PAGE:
Every day we sense our environment. Unconsciously, we feel surrounding objects, other living organisms, and even temperature changes. External information is fundamental for our nervous system to perceive and adapt to the world around us, but the but the regulating mechanisms remained unveiled. Thanks to David Julius and Ardem Patapoutian, we now know that skin receptors are the key to our perception of heat, cold and mechanical force. Their discovery on epidermal TRP-like receptors (Transient Receptor Potential) deeply help us understand our sensations and how we can regulate them.
David Julius started its researches in the late 90th using capsaicin from chili peppers to identify the TRPV1 receptor, an ion channel activated by painful heat. He identified that communication to the nervous system is ensure by the neurotransmitter CGRP (Calcitonin Gene Related-Peptide). Reducing the release of CGRP can therefore reduce uncomfortable pain.
Given the importance to solve excessive pain and itching occurring in skin diseases such as atopic eczema, access to in vitro models became highly important to discover new curative ingredients. This is why StratiCELL (BE) and Neuron Experts (FR) recently join forces to develop a unique in vitro 3D sensory skin model of cocultured reconstructed human epidermis and human sensory neurons, respectively. In this combined model, human sensory neurons are derived from induced pluripotent stem cells (iPSC), and are growing in the immediate vicinity of 3D reconstructed human epidermis. In this system, a release of CGRP by human sensory neurons was measured after stimulation with capsaicin. This innovative skin model allows to study the soothing properties of dermo-cosmetic ingredients or formulated products, and opens the field of the “neurocosmetic” trend.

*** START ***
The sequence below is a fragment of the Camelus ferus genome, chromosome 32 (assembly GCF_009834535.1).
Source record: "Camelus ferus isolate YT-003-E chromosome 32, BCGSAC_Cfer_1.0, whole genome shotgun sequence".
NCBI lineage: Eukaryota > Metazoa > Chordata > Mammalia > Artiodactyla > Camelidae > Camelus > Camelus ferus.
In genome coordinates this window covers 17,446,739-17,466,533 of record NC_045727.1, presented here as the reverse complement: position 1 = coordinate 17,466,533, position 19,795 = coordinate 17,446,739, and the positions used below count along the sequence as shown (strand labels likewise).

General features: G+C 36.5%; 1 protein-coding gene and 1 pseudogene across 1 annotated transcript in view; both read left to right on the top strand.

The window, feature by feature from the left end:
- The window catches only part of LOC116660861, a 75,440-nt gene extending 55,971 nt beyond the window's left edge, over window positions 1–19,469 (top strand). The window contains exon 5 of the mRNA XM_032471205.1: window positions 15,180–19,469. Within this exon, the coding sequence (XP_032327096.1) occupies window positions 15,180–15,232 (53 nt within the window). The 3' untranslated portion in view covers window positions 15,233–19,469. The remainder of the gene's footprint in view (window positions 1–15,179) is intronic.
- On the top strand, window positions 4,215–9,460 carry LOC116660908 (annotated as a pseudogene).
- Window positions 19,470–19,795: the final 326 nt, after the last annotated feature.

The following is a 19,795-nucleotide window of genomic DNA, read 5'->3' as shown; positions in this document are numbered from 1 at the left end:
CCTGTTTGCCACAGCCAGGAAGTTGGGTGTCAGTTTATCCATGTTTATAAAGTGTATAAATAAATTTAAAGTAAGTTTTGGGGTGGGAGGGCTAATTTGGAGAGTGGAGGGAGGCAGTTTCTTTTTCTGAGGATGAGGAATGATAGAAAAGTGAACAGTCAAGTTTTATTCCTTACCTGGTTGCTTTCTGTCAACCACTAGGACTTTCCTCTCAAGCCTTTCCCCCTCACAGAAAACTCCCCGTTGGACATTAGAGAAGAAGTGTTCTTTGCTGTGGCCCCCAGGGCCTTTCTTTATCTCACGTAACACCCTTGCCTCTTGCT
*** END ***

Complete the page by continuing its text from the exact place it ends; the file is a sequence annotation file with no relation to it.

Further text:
Visit our web page here to know more about available neurocosmetic models.